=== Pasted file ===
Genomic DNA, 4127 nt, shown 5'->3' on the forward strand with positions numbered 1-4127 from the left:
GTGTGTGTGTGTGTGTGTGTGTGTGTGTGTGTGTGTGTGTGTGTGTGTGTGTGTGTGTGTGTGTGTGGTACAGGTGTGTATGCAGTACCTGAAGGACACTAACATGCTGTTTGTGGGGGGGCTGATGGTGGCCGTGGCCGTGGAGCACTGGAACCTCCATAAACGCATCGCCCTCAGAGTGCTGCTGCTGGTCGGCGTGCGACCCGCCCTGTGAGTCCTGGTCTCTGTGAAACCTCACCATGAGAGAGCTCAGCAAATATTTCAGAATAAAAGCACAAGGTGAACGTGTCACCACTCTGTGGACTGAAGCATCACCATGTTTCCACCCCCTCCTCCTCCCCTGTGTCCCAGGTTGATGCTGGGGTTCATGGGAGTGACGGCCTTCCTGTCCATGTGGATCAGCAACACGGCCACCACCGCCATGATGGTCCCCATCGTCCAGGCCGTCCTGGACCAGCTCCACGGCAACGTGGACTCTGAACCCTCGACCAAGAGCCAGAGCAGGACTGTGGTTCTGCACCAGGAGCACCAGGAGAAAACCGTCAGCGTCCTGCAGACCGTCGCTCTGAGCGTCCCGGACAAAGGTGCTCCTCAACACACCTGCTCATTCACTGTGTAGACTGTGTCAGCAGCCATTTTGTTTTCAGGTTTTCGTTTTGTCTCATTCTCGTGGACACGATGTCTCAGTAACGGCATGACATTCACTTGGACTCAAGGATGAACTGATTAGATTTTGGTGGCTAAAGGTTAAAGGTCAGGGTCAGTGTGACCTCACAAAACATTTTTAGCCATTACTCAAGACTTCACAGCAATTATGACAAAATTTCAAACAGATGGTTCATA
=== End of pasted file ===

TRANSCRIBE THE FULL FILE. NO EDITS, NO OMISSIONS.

Genomic DNA, 4127 nt, shown 5'->3' on the forward strand with positions numbered 1-4127 from the left:
GTGTGTGTGTGTGTGTGTGTGTGTGTGTGTGTGTGTGTGTGTGTGTGTGTGTGTGTGTGTGTGTGTGGTACAGGTGTGTATGCAGTACCTGAAGGACACTAACATGCTGTTTGTGGGGGGGCTGATGGTGGCCGTGGCCGTGGAGCACTGGAACCTCCATAAACGCATCGCCCTCAGAGTGCTGCTGCTGGTCGGCGTGCGACCCGCCCTGTGAGTCCTGGTCTCTGTGAAACCTCACCATGAGAGAGCTCAGCAAATATTTCAGAATAAAAGCACAAGGTGAACGTGTCACCACTCTGTGGACTGAAGCATCACCATGTTTCCACCCCCTCCTCCTCCCCTGTGTCCCAGGTTGATGCTGGGGTTCATGGGAGTGACGGCCTTCCTGTCCATGTGGATCAGCAACACGGCCACCACCGCCATGATGGTCCCCATCGTCCAGGCCGTCCTGGACCAGCTCCACGGCAACGTGGACTCTGAACCCTCGACCAAGAGCCAGAGCAGGACTGTGGTTCTGCACCAGGAGCACCAGGAGAAAACCGTCAGCGTCCTGCAGACCGTCGCTCTGAGCGTCCCGGACAAAGGTGCTCCTCAACACACCTGCTCATTCACTGTGTAGACTGTGTCAGCAGCCATTTTGTTTTCAGGTTTTCGTTTTGTCTCATTCTCGTGGACACGATGTCTCAGTAACGGCATGACATTCACTTGGACTCAAGGATGAACTGATTAGATTTTGGTGGCTAAAGGTTAAAGGTCAGGGTCAGTGTGACCTCACAAAACATTTTTAGCCATTACTCAAGACTTCACAGCAATTATGACAAAATTTCAAACAGATGGTTCATA